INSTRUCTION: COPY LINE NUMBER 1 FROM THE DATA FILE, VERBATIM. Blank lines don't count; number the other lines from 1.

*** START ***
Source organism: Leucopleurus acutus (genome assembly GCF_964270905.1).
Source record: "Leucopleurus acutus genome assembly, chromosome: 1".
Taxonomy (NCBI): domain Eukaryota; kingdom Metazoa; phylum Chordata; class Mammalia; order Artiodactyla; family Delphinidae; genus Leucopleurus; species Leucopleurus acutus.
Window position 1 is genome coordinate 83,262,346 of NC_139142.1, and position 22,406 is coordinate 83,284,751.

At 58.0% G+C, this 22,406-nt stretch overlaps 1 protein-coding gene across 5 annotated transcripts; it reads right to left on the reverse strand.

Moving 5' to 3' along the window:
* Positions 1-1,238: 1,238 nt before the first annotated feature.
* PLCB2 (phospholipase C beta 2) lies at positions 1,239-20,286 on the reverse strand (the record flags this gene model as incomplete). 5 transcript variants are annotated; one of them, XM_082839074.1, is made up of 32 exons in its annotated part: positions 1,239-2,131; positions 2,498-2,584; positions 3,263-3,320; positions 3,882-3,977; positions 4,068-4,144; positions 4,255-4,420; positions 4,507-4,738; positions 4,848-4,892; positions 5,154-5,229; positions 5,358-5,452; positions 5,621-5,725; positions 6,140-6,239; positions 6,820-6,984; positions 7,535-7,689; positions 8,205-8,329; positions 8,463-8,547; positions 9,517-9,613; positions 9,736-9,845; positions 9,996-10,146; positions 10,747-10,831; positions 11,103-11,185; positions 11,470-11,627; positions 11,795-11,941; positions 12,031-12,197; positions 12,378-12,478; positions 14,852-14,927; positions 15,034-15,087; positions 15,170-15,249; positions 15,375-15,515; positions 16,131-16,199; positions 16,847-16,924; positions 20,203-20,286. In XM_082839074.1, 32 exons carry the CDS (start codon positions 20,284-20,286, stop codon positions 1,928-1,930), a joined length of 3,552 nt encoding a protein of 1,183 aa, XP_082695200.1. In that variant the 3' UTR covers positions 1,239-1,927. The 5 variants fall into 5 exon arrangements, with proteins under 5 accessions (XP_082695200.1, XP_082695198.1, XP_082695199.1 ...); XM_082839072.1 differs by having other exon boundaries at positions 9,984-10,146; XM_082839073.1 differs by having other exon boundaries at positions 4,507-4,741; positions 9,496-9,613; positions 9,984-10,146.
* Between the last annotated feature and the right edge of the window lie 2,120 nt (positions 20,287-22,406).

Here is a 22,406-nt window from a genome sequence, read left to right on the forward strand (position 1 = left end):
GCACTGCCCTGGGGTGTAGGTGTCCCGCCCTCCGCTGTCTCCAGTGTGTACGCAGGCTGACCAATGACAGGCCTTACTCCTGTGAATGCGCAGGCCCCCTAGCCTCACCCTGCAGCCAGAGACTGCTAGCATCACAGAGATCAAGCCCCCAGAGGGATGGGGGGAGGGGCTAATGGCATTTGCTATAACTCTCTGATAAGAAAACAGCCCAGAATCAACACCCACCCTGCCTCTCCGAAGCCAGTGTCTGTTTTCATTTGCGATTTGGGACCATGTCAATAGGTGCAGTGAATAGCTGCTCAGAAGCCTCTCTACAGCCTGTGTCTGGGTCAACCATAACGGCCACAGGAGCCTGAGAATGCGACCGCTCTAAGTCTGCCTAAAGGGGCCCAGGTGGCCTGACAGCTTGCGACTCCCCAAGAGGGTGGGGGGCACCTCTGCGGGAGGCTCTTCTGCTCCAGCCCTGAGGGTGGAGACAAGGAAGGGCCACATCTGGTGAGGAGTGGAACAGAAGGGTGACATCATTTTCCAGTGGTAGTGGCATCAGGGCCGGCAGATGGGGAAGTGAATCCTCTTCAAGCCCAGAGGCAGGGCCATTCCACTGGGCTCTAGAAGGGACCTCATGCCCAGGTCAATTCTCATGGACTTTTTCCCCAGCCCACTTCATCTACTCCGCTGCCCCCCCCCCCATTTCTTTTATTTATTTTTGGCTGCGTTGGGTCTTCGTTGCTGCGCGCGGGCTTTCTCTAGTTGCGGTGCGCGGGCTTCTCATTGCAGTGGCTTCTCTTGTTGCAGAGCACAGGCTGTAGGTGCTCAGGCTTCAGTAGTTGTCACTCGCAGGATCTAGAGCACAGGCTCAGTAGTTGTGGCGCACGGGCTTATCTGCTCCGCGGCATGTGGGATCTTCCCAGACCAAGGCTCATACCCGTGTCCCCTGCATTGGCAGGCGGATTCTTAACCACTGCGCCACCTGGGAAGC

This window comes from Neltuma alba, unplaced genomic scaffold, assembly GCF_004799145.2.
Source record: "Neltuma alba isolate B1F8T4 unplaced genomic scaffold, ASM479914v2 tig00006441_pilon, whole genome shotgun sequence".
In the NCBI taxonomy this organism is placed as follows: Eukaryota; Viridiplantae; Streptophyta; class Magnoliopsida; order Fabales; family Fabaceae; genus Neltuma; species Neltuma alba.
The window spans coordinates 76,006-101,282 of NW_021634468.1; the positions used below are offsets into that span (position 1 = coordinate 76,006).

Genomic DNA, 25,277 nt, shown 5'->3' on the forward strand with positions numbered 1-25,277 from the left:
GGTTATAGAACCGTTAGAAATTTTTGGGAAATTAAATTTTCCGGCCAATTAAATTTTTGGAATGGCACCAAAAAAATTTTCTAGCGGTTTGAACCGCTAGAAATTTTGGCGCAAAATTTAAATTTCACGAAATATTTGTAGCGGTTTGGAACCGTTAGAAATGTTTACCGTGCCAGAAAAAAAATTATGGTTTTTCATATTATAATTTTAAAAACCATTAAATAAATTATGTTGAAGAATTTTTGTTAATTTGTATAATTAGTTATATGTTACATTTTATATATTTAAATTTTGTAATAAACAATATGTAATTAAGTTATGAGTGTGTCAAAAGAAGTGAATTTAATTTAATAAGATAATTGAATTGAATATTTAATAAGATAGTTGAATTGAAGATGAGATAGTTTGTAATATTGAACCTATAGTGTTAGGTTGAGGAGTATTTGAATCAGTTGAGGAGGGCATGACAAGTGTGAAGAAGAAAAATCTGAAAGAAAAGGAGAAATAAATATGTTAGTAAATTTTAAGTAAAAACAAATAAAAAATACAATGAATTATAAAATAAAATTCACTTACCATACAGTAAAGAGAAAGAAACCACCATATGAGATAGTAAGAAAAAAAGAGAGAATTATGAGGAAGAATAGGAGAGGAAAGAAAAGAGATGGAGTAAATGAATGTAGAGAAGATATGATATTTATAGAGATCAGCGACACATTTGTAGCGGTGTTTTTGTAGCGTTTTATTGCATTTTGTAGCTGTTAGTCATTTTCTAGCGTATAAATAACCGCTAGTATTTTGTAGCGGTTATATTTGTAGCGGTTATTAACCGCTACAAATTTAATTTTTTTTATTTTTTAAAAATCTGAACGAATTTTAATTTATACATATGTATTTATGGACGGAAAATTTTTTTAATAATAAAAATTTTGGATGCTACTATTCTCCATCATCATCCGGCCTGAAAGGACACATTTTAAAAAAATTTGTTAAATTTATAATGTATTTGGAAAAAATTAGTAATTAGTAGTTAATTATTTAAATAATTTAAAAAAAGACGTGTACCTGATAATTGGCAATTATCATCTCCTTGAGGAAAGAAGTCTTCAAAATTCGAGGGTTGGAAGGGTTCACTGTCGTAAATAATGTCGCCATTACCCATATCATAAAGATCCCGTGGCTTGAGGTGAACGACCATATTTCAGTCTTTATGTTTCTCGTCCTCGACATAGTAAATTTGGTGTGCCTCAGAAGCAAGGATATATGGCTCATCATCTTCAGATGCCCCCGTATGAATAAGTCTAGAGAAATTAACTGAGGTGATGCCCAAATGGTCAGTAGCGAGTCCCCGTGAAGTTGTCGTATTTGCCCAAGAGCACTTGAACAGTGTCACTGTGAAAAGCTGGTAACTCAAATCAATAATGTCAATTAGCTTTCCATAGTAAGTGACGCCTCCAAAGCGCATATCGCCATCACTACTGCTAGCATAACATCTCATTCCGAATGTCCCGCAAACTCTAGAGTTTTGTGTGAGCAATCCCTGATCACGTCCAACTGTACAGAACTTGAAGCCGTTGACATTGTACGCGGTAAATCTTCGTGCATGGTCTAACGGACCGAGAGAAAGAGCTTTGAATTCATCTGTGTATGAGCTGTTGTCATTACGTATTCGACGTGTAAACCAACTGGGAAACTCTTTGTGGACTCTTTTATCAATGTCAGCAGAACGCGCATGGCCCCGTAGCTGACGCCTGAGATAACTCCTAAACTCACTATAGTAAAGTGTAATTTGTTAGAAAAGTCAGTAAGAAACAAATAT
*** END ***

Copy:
Source organism: Leucopleurus acutus (genome assembly GCF_964270905.1).